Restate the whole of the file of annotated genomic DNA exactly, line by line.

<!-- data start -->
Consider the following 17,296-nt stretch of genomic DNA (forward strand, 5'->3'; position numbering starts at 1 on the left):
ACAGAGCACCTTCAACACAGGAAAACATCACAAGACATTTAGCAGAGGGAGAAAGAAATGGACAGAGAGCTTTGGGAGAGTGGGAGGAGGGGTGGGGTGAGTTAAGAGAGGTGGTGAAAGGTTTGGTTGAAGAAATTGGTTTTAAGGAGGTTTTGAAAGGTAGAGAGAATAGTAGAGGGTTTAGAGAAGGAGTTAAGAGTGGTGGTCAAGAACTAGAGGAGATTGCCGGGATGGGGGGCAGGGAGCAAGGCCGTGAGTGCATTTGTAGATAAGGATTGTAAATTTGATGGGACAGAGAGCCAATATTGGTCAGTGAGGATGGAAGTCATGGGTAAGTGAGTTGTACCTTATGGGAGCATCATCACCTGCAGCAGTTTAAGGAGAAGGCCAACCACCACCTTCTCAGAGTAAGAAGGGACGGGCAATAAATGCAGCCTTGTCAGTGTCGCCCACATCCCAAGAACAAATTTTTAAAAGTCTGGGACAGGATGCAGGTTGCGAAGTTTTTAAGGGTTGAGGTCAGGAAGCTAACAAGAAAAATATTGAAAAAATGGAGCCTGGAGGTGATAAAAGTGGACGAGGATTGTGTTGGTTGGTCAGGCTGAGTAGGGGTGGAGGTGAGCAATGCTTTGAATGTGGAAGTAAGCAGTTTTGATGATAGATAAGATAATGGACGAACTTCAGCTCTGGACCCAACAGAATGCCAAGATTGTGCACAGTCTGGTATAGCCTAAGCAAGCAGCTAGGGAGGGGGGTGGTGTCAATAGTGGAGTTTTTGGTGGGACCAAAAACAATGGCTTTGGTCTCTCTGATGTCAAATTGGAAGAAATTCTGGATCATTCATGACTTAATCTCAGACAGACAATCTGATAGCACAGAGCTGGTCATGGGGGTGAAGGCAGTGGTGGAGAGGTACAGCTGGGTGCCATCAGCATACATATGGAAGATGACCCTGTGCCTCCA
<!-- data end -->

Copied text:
Consider the following 17,296-nt stretch of genomic DNA (forward strand, 5'->3'; position numbering starts at 1 on the left):
ACAGAGCACCTTCAACACAGGAAAACATCACAAGACATTTAGCAGAGGGAGAAAGAAATGGACAGAGAGCTTTGGGAGAGTGGGAGGAGGGGTGGGGTGAGTTAAGAGAGGTGGTGAAAGGTTTGGTTGAAGAAATTGGTTTTAAGGAGGTTTTGAAAGGTAGAGAGAATAGTAGAGGGTTTAGAGAAGGAGTTAAGAGTGGTGGTCAAGAACTAGAGGAGATTGCCGGGATGGGGGGCAGGGAGCAAGGCCGTGAGTGCATTTGTAGATAAGGATTGTAAATTTGATGGGACAGAGAGCCAATATTGGTCAGTGAGGATGGAAGTCATGGGTAAGTGAGTTGTACCTTATGGGAGCATCATCACCTGCAGCAGTTTAAGGAGAAGGCCAACCACCACCTTCTCAGAGTAAGAAGGGACGGGCAATAAATGCAGCCTTGTCAGTGTCGCCCACATCCCAAGAACAAATTTTTAAAAGTCTGGGACAGGATGCAGGTTGCGAAGTTTTTAAGGGTTGAGGTCAGGAAGCTAACAAGAAAAATATTGAAAAAATGGAGCCTGGAGGTGATAAAAGTGGACGAGGATTGTGTTGGTTGGTCAGGCTGAGTAGGGGTGGAGGTGAGCAATGCTTTGAATGTGGAAGTAAGCAGTTTTGATGATAGATAAGATAATGGACGAACTTCAGCTCTGGACCCAACAGAATGCCAAGATTGTGCACAGTCTGGTATAGCCTAAGCAAGCAGCTAGGGAGGGGGGTGGTGTCAATAGTGGAGTTTTTGGTGGGACCAAAAACAATGGCTTTGGTCTCTCTGATGTCAAATTGGAAGAAATTCTGGATCATTCATGACTTAATCTCAGACAGACAATCTGATAGCACAGAGCTGGTCATGGGGGTGAAGGCAGTGGTGGAGAGGTACAGCTGGGTGCCATCAGCATACATATGGAAGATGACCCTGTGCCTCCA